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> May 9, 2006 – Science in Progress, First Stations of the Expedition
Patricia_Janes
post May 10 2006, 05:35 PM
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May 9, 2006 – Aboard the Healy

Longitude: 173 25.941 W, Latitude: 61 39.878 N

Today was a big day for the Healy science crew. At 540 hours (5:40 AM), we finally came to the first spot where we would collect data. I work the noon-to-midnight shift, so I was fast asleep. But for the midnight-to-noon crew, it was time to get down to business. When I went down to the science lab at noon, people were analyzing the samples they had collected earlier that morning.

Chris and Jason, graduate students from the University of Wyoming, were hard at work separating the species of marine life that they had pulled up using a trawl net. They had lowered a net down to 60 meters and left it in the water for 20 minutes. When they finally lifted it, they found clams, sea stars, crabs, three fish, and many other animals.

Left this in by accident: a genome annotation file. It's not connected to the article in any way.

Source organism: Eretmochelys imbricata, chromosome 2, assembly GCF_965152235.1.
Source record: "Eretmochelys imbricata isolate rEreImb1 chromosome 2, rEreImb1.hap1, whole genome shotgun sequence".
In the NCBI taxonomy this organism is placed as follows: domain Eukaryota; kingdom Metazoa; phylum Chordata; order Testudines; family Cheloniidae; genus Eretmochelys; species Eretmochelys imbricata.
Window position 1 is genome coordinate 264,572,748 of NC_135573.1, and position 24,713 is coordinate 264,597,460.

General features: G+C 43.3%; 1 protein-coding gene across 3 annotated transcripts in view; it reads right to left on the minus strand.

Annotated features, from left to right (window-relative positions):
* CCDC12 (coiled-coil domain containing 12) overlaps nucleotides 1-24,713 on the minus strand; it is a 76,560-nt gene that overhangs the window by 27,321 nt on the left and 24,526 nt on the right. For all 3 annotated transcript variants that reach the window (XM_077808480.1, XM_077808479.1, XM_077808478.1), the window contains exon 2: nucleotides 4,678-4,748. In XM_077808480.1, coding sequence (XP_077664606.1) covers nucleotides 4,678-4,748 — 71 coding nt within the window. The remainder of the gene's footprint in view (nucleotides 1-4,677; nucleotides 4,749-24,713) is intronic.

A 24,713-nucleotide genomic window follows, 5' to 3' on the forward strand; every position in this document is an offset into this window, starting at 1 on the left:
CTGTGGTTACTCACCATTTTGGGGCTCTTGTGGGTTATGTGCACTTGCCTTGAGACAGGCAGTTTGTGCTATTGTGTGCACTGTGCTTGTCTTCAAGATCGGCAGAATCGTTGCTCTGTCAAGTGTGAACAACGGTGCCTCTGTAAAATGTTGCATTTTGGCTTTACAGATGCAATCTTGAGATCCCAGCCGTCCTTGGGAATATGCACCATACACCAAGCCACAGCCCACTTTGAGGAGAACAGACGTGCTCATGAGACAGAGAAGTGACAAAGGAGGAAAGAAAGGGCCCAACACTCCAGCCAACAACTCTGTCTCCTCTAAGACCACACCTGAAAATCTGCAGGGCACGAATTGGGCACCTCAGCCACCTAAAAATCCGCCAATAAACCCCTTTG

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Jason (left) and Chris (right) sift through the different species of marine life that they pulled up using a large net.

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Basket stars are a type of brittle star. They are related to sea stars, with which you might be more familiar. Basket stars eat detritus, or matter that is formed when plants and animals decay.

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Crabs eat clams. Spectacled eiders, a type of bird, also eat clams. One question that Jason has is: How many crabs are competing with spectacled eiders for food?

Later, after sailing to the second station, we go out on deck to do what’s called a “van Veen grab.” Basically, that just means that we lower a heavy metal object that picks up a scoopful of seafloor sediment. Then, we empty the mud into a box with a mesh-screened bottom and hose it down with water. The mud and water runs out, while any shells or creatures that had been hiding out in the mud remain. The scientists will take these samples back to their universities once this expedition is over so they can study them further.

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A system of cables and pulleys slowly lifts the heavy van Veen from the water. It is loaded with a muddy sediment from the bottom of the Bering Sea.

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This box of muck contains all sorts of tiny creatures. After washing away the mud, we find clams, sea worms, and more.
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